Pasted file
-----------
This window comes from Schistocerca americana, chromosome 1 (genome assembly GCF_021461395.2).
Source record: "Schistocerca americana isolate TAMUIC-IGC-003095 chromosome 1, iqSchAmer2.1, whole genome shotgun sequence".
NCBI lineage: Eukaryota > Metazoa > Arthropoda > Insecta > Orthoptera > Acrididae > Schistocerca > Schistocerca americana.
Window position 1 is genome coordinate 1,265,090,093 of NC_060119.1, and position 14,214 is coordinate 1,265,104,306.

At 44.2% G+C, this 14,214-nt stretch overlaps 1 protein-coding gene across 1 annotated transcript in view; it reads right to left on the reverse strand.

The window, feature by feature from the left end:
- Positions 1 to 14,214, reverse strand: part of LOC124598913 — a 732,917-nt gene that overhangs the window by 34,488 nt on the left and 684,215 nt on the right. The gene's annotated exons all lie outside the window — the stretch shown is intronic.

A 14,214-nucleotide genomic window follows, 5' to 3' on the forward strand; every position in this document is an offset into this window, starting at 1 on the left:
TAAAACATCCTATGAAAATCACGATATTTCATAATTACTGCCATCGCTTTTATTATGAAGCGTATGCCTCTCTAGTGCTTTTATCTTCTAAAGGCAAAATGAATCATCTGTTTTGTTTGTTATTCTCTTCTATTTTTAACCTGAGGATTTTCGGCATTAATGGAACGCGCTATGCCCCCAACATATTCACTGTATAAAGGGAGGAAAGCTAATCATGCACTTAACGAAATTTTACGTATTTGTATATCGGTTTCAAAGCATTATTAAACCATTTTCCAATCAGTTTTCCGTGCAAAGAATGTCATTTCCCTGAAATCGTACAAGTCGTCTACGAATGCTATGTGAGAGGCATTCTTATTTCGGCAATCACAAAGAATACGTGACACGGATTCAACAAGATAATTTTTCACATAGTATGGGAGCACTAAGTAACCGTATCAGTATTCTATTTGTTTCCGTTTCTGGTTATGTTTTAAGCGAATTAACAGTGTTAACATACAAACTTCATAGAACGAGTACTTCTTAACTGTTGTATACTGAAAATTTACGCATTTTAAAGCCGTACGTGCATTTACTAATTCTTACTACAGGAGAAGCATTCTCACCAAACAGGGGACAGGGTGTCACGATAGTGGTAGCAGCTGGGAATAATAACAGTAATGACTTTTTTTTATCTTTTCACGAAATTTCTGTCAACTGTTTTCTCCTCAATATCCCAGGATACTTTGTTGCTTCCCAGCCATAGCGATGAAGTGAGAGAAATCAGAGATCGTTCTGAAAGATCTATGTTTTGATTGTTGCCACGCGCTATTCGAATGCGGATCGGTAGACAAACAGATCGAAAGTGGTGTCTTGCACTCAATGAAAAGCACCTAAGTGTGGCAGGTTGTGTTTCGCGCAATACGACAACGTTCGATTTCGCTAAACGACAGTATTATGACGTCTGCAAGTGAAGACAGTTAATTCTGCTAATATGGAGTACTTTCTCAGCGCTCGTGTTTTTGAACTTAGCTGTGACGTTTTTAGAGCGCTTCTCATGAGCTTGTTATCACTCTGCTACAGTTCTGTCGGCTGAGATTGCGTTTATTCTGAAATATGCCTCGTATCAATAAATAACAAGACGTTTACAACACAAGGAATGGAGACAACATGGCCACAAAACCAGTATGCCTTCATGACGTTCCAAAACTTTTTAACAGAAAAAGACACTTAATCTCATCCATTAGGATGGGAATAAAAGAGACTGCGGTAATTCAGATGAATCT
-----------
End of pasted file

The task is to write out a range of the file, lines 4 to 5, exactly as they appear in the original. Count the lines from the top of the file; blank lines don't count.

Window position 1 is genome coordinate 1,265,090,093 of NC_060119.1, and position 14,214 is coordinate 1,265,104,306.

At 44.2% G+C, this 14,214-nt stretch overlaps 1 protein-coding gene across 1 annotated transcript in view; it reads right to left on the reverse strand.